• Benefit: The model's unit is not affected by the order. Warlock and warcaster units are not affected by Pandemonium.

Stopping orders! I'm having Rengrave mk1 flashbacks. The obvious use is to stop charges, which is great. But sometimes preventing a shield wall, or a run (scenario) can be more devastating. Remember the model issuing the order has to be in the control, not just someone in the unit. 

Pandemonium is best into elite shield guard bricks. Think Centrati, PiggyBacks, Man O'Wars or any army thats going to use a shield guard brick to wheel around. Any time heavy hitting expensive infantry units are on the table I consider this as well. Be careful when selecting this to use vs cavalry models, as they often start their charge outside of our control ranges. 

When playing into Pandemonium be conscious of where you unit leaders are. If possible vengeance, or apparition back out of the Grymkin players control to be able to issue that order you need. If/when this Arcana is used against you be sure to take the units normal activations. They still can advance normally, and make attacks. 


  • Trigger: The Warlock can play this card when a friendly Faction model is destroyed by an enemy ranged attack while in the warlock's command range. 
  • Benefit: For one round, friendly Faction models gain Stealth while in the warlock's control range.

Okay first this is one of the Arcana that triggers in command, not control. Our defilers command ranges vary wildly, from 1-10. So be sure to keep that in mind when thinking of selecting this Arcana. Also consider what models are going to be shot, and die in your list. I see so many (and run some myself) lists in Dark Menagerie that don't have the infantry or fodder to effectively trigger this. Last thing worth mentioning is things like flare make you lose stealth. However if your pop Shroud after you can regain the benefit of stealth. Things like Noisy, continually drop stealth, so popping shroud wouldn't help here. Last tip is "priming" a crabbit. I'll often punch my own crabbit on turn 1 and try to soften them up. This is to maximize the odds of being able to trigger a Shroud off a shield guard.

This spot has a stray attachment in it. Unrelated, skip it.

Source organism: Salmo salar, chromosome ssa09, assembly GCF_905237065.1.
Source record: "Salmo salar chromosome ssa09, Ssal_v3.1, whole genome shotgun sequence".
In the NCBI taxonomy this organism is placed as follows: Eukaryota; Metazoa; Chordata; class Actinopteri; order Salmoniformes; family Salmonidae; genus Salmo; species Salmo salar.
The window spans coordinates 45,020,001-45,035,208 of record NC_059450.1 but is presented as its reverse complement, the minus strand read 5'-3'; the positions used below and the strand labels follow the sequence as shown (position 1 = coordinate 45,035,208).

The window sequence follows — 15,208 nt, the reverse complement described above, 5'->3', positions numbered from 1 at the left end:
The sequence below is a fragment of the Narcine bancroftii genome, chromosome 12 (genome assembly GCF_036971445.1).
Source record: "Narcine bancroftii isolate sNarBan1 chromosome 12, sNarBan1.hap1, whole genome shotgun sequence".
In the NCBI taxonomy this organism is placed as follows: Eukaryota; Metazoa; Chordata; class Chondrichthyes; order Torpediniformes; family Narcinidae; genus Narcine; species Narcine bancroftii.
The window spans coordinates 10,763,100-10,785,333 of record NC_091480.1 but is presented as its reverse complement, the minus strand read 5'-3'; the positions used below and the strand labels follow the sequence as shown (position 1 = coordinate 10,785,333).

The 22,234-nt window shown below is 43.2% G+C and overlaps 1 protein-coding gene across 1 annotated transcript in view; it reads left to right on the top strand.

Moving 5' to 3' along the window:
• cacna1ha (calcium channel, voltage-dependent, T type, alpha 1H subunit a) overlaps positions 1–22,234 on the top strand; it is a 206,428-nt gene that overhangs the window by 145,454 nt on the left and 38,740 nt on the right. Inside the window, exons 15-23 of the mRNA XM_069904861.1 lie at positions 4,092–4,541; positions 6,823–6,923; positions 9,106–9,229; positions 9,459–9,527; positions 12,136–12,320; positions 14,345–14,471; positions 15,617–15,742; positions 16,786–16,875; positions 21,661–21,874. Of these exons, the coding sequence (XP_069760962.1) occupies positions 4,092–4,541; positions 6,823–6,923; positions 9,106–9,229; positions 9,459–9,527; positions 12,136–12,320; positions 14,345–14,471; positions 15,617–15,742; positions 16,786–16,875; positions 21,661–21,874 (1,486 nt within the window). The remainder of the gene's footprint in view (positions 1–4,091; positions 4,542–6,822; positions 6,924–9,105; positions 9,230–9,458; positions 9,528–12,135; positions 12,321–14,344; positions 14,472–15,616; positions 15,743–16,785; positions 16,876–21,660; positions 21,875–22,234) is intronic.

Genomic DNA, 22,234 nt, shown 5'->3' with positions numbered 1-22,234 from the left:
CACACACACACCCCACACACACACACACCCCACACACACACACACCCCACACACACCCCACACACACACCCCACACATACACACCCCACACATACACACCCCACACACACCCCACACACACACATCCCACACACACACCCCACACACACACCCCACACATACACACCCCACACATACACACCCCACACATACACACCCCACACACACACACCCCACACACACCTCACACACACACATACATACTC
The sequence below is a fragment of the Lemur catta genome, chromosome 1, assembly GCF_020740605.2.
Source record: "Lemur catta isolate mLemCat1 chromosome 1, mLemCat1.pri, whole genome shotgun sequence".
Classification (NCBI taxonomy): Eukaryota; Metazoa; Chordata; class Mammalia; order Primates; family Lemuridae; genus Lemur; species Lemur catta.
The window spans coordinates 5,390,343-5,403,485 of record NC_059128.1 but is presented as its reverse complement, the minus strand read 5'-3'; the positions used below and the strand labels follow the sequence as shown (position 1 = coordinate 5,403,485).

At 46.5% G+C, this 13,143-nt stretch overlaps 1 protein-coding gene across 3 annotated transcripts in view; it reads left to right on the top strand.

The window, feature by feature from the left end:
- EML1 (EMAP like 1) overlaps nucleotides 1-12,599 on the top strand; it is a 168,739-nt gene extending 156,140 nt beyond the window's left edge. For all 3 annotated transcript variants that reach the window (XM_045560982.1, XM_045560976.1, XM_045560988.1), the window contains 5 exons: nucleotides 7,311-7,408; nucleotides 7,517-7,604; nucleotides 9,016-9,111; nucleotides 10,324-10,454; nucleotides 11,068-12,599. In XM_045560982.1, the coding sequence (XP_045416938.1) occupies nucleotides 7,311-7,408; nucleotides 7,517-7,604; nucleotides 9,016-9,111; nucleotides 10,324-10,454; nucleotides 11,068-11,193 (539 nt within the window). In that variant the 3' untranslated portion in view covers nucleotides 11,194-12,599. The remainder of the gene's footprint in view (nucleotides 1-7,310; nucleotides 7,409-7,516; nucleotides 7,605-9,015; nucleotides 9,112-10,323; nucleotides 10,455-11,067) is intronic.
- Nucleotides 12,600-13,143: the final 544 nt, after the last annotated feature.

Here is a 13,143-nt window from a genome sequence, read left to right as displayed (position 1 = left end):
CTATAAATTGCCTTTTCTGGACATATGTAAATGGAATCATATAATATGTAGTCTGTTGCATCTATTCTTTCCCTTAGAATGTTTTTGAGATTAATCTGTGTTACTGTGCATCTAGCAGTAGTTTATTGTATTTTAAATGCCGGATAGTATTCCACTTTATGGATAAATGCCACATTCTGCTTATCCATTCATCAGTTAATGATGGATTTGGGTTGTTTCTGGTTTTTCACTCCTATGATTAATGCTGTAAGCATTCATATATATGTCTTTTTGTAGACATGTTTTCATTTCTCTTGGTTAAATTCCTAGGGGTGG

Obviously I'm taking this vs gun lines. A lot of people consider this an auto include into the ghost fleet matchup. What do you guys think about this?

I feel like a broken record, when playing into Shroud be sure to properly prioritize your order of attacks. Take the ranged attacks you 100% need first. Consider the ones where the odds of you killing a model with it are lower. Remember the model you kill has to be in his casters command range, but the benefit is to all models in his control.


  • Trigger: The Warlock can play this card when an enemy model destroys a friendly Faction model in the warlock's control range. 
  • Benefit: After the destroyed model is removed from the table, you can remove all damage points from each friendly Grymkin model in the warlock's control range.

Clearly this has a chance to be a home run arcana. Healing every model in the warlock's control range can be monstrous. I've run infantry into beasts I think will frenzy (look at the board, count the fury, and figure out what their priorities will be) to trigger it early in the opponent's turn. Offer your opponent free strikes during your turn they can't refuse. It's shockingly easy to trigger this, and if your opponent is spreading damage around it can be a game changer!

I've taken this in Bump with piggybacks or Dark Menagerie with beast spam. I think it's important to consider the opponents list when thinking of selecting this. Is he going to grind me down? Are there going to be lots of units making attacks (attacks tend to be more spread out) or more jack/beast based. Don't automatically include this just because you have a lot of boxes. Think about how your opponent is going to grind through those boxes. 

When playing into Sacrifice, be sure to FOCUS FIRE. Burn down one model then move to the next. Don't count on AOE's or nickle and diming things down. Remember grevious wounds, and anything else that prevents removing damage. 


So there we have it, 5 more Arcana covered with some basic tips for using, selecting, and playing against them. I hope this helps you in your games and would love to hear anything you disagree with! Stay tuned for part 3 where we cover the rest of the Trumps. What are some of your favorite Arcanas? Am i missing any 'hot tech'?